All in all, this is a great package from Honor Blackman's film noir episode "Don't Look Behind You" to Diana Rigg's quirky department store-turned-atomic bomb episode "Death At Bargain Prices" to Linda Thornson's wonderful "All Done With Mirrors."
This set is a great place to start for anyone who is interested in the evolution of the Avengers or a person who has never heard of the Avengers or for even the die-hard Avengers fan.
12 of 12 people found the following review helpful
Steed Bows to the Ladies - The Ladies Curtsey Back 7 May 2002
By Bruce Rux - Published on
The majority of the series' best episodes were during the Emma Peel years, 1965-67. You have to give credit to this tape, then, for giving equal time to all of John Steed's delightful female co-fighters of crime, by picking episodes from the Cathy Gale and Tara King years that no one will deny are among the best The Avengers had to offer.
For starters, "Look - Stop Me If You've Heard This One..." is simply the best episode ever made in the series' long run. It has been argued that this brilliantly balanced crime melodrama/vaudeville act was an Emma Peel story filmed after its time, but if it was, then Linda Thorson's Tara King was well up to the task of pulling it off. The script is low comedy as high camp, yet succeeds in achieving some genuinely horrific moments. The performances all round are excellent, especially from guest stars Jimmy Jewel and Julian Chagrin as a killer clown and a murderous mime.
The Cathy Gale episodes chosen are those that put Honor Blackman's talent to the fore. "Mr. Teddy Bear" was the first genuinely bizarre story in the series, with Cathy going undercover to hire perhaps the world's best hit-man - with Steed as the target. The master assassin's name derives from his birth name, "Edward Bruin," and his eccentric trademark of doing business through a remote-control robot teddy bear. "Don't Look Behind You" is a superior piece of film noir, in which Cathy is lured into a sadistic death-trap by an escaped psychopath she helped put behind bars years before. Later re-filmed with Diana Rigg as "The Joker," Blackman's version is actually much better, both for its excellent use of black-and-white light and shadow and for Blackman's genuinely terrified performance.
The Emma Peel episodes are both from Diana Rigg's first year, "Death At Bargain Prices" and "Too Many Christmas Trees," the latter a well-known Avengers classic and one of its most sparkling scripts, and the former one of its cleverer and wittier suspense pieces.
Anyone might quibble over whether these are truly the best of the series, but no one will contest that they are excellent episodes all, and well worth watching.
14 of 15 people found the following review helpful
All Under One Roof 5 Nov. 2001
By gobirds2 - Published on
Format: DVD
This is a great DVD collection. You get Patrick Macnee as the inimitable and urbane John Steed but of coarse. You get Honor Blackman as the lethal and worldly Cathy Gale. You get Diana Rigg as the sophisticated yet lethal Emma Peel. Last but not least you get Linda Thorson as the thinking woman Tara King. John Steed never had it so good. Perhaps you don't get the very best episodes. What is important is that you get a flavor for the series and how it evolved through the fast evolving decade of the 1960s. I think this is a very good collection.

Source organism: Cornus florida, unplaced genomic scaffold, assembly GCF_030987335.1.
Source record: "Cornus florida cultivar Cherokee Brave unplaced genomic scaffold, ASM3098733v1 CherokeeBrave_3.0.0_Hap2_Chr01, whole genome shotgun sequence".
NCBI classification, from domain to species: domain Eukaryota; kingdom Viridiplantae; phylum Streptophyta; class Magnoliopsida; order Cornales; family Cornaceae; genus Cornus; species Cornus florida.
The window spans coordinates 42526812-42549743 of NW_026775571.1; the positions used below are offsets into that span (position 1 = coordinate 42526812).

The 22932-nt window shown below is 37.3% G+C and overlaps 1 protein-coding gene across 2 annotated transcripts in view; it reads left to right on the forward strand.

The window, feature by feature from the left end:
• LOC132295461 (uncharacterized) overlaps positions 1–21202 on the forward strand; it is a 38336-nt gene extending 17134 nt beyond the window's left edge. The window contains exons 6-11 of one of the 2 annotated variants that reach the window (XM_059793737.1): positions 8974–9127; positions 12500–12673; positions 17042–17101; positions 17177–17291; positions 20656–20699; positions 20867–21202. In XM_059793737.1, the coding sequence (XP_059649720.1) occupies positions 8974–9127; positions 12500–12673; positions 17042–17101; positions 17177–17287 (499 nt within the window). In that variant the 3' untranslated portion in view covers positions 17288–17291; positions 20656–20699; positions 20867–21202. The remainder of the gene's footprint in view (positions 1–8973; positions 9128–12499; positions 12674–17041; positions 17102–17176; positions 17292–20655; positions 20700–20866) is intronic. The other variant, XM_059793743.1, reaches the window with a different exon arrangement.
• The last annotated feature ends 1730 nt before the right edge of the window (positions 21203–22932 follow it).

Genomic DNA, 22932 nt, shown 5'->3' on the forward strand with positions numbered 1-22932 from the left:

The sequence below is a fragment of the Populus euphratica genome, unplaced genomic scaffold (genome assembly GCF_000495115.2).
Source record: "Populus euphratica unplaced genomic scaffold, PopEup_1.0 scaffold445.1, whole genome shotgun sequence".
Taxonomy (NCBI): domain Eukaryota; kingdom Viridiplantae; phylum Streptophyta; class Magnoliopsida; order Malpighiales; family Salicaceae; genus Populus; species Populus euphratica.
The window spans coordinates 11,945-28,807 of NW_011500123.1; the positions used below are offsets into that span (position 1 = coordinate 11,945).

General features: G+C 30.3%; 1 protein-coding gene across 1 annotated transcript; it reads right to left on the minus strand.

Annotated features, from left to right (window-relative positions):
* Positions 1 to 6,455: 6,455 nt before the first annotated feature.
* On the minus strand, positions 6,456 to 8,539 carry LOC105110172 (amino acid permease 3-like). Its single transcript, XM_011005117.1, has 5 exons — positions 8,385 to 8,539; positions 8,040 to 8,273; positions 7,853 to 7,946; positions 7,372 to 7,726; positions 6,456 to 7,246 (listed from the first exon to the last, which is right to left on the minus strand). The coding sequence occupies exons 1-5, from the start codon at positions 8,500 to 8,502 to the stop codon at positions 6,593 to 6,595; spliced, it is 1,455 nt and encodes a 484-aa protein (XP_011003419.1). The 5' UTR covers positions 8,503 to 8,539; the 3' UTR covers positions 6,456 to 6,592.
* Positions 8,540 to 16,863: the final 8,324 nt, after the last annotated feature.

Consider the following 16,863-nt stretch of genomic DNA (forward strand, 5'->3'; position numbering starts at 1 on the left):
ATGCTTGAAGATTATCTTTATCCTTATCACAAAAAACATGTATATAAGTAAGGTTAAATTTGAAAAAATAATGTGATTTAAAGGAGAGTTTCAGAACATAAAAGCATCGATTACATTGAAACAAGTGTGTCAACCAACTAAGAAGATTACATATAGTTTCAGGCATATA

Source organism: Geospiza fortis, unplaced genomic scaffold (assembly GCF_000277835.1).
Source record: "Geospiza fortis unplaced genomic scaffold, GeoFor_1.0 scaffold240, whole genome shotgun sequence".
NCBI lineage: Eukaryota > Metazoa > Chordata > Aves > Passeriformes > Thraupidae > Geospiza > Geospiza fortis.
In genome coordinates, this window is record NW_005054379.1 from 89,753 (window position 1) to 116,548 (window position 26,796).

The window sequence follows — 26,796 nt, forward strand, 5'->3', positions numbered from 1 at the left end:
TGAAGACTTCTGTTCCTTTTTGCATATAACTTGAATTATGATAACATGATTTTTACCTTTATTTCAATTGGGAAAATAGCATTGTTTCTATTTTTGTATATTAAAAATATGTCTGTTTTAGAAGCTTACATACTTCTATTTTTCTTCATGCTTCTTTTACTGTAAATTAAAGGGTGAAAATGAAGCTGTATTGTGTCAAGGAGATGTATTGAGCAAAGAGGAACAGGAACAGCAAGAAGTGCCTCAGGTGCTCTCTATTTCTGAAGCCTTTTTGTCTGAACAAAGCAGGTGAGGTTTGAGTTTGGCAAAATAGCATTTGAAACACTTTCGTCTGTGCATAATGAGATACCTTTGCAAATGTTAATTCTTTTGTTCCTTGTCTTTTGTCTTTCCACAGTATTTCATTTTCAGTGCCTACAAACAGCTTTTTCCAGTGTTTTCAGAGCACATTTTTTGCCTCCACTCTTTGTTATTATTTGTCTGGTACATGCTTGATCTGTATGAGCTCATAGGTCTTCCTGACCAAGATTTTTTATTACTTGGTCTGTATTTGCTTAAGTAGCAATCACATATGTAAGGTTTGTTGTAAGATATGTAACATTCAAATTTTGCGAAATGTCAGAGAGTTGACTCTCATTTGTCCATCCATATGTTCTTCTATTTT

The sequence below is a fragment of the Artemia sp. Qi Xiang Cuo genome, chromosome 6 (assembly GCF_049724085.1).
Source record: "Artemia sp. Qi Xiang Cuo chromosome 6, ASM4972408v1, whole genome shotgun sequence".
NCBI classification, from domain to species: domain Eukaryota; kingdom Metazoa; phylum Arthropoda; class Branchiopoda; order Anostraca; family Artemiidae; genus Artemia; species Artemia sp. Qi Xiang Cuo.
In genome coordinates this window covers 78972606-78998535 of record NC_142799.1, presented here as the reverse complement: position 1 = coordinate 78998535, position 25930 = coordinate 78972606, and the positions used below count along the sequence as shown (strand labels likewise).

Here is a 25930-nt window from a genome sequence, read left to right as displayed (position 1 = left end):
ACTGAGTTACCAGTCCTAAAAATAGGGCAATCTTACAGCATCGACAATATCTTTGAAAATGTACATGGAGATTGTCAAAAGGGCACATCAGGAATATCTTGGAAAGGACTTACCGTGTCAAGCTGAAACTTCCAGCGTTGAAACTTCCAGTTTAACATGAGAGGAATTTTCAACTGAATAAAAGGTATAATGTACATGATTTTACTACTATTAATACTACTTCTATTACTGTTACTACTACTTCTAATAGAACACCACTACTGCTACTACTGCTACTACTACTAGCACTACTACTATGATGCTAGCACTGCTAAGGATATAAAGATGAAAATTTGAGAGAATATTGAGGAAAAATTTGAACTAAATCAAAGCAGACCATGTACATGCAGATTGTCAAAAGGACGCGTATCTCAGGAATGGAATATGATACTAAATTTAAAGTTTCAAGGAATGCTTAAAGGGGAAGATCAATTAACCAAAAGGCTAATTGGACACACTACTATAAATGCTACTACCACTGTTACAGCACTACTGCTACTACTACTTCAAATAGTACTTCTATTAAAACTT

3 of 3 people found the following review helpful
Maybe Not the Best (to me anyway) But It's Still Great 17 Jun. 2009
By D. A. Reed - Published on
Format: DVD
The best. Doesn't seem to fit this classic espionage program. More like the greatest!!! The second-longest running spy show of the '60s (Mission: Impossible beat it by 10 episodes) had great acting, stories, music, fight scenes. Honor Blackman is my personal favorite out of the Avengers girls and my favorite out of the Cathy Gale episodes is Don't Look Behind You. A classic thriller that is enhanced by the black and white videotape. I love the build up to the reveal of the "diabolical mastermind" (The first episode of this set, Mr. Teddy Bear is the first to feature a villain of this nature), and, this is my opinion (and I mean all you Emma Peel fans), DLBY was better than the remake, The Joker. Mainly because, like I said, the black and white adds to the mystery quality of the show. For the two Emma Peel episodes, I wish one could've been in color but thems the breaks (Epic or The Winged Avenger would've been perfect). Diana Rigg and Patrick Macnee complement each other in a way that it is easy to see why she is the most popular among the fans. From her episodes, I would pick Death at Bargain Prices, mainly because of the witty dialogue scenes between Steed and Emma. Tara King's episodes, while not my least favorite, seem to pale in comparison. While both are good, and it's not Linda Thorson's fault, they seem to lack any genuine threat that the other episodes had. If I had to pick, I'd say Look- (stop me) is my favorite because its a fun episode that ends in one of my favorite fight sequences.